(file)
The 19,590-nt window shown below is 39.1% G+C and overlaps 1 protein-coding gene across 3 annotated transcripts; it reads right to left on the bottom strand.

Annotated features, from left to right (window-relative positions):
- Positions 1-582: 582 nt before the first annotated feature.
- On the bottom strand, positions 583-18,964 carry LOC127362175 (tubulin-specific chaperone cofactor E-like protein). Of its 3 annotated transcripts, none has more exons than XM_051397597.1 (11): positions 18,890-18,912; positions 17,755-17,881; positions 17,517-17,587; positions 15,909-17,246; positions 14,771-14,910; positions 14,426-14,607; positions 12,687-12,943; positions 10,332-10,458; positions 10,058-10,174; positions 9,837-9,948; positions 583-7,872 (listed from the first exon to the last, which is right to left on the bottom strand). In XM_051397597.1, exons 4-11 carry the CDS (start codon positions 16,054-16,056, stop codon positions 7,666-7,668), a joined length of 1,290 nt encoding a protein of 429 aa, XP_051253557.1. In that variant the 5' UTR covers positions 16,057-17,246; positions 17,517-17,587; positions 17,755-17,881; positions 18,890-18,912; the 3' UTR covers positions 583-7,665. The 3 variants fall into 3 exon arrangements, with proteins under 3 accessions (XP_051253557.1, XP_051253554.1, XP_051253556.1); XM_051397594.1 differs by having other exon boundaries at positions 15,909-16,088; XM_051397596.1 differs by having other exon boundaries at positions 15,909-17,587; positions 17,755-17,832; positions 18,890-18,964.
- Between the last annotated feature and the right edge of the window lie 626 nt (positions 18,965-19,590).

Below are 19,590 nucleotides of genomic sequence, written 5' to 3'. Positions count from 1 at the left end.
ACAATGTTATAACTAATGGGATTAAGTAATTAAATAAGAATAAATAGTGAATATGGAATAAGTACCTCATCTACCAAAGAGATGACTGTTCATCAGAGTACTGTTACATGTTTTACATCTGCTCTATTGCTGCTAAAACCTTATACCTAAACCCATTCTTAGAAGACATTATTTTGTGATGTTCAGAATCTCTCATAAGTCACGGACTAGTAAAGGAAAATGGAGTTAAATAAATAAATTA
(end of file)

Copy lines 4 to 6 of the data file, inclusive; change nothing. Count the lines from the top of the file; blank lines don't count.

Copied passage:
- On the bottom strand, positions 583-18,964 carry LOC127362175 (tubulin-specific chaperone cofactor E-like protein). Of its 3 annotated transcripts, none has more exons than XM_051397597.1 (11): positions 18,890-18,912; positions 17,755-17,881; positions 17,517-17,587; positions 15,909-17,246; positions 14,771-14,910; positions 14,426-14,607; positions 12,687-12,943; positions 10,332-10,458; positions 10,058-10,174; positions 9,837-9,948; positions 583-7,872 (listed from the first exon to the last, which is right to left on the bottom strand). In XM_051397597.1, exons 4-11 carry the CDS (start codon positions 16,054-16,056, stop codon positions 7,666-7,668), a joined length of 1,290 nt encoding a protein of 429 aa, XP_051253557.1. In that variant the 5' UTR covers positions 16,057-17,246; positions 17,517-17,587; positions 17,755-17,881; positions 18,890-18,912; the 3' UTR covers positions 583-7,665. The 3 variants fall into 3 exon arrangements, with proteins under 3 accessions (XP_051253557.1, XP_051253554.1, XP_051253556.1); XM_051397594.1 differs by having other exon boundaries at positions 15,909-16,088; XM_051397596.1 differs by having other exon boundaries at positions 15,909-17,587; positions 17,755-17,832; positions 18,890-18,964.
- Between the last annotated feature and the right edge of the window lie 626 nt (positions 18,965-19,590).

Below are 19,590 nucleotides of genomic sequence, written 5' to 3'. Positions count from 1 at the left end.